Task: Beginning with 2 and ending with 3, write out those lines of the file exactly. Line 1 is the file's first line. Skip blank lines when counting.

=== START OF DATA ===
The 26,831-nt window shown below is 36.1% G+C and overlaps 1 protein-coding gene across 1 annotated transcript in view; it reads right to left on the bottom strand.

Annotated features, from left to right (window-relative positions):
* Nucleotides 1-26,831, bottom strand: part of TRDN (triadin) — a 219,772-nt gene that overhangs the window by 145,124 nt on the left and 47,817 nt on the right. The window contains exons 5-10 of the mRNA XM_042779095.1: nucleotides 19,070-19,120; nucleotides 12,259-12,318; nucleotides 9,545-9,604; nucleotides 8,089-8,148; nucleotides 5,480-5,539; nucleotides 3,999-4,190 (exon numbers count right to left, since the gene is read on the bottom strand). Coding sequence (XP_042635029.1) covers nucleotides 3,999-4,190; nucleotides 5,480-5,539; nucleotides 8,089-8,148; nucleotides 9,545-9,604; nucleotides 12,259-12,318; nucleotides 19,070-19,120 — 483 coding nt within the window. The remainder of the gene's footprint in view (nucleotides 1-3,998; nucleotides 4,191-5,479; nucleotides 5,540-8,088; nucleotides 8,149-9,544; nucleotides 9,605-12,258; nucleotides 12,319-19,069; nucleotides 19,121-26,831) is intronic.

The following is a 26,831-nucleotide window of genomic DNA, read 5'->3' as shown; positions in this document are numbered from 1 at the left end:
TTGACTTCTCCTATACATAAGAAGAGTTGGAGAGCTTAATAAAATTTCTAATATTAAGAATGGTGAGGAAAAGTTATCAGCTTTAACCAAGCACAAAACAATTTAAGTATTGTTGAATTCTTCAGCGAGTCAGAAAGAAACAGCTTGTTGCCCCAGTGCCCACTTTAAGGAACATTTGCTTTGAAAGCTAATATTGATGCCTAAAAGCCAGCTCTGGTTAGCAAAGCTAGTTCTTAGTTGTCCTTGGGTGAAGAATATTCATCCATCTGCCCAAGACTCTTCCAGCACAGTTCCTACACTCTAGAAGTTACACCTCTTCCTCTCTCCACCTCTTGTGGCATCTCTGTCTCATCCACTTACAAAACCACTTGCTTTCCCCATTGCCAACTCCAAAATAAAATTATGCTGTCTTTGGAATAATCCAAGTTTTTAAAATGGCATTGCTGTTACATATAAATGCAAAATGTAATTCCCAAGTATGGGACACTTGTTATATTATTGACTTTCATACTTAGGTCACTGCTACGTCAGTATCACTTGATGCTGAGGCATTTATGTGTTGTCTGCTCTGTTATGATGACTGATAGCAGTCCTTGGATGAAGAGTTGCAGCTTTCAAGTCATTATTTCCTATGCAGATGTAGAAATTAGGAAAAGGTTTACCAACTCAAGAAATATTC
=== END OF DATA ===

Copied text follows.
Annotated features, from left to right (window-relative positions):
* Nucleotides 1-26,831, bottom strand: part of TRDN (triadin) — a 219,772-nt gene that overhangs the window by 145,124 nt on the left and 47,817 nt on the right. The window contains exons 5-10 of the mRNA XM_042779095.1: nucleotides 19,070-19,120; nucleotides 12,259-12,318; nucleotides 9,545-9,604; nucleotides 8,089-8,148; nucleotides 5,480-5,539; nucleotides 3,999-4,190 (exon numbers count right to left, since the gene is read on the bottom strand). Coding sequence (XP_042635029.1) covers nucleotides 3,999-4,190; nucleotides 5,480-5,539; nucleotides 8,089-8,148; nucleotides 9,545-9,604; nucleotides 12,259-12,318; nucleotides 19,070-19,120 — 483 coding nt within the window. The remainder of the gene's footprint in view (nucleotides 1-3,998; nucleotides 4,191-5,479; nucleotides 5,540-8,088; nucleotides 8,149-9,544; nucleotides 9,605-12,258; nucleotides 12,319-19,069; nucleotides 19,121-26,831) is intronic.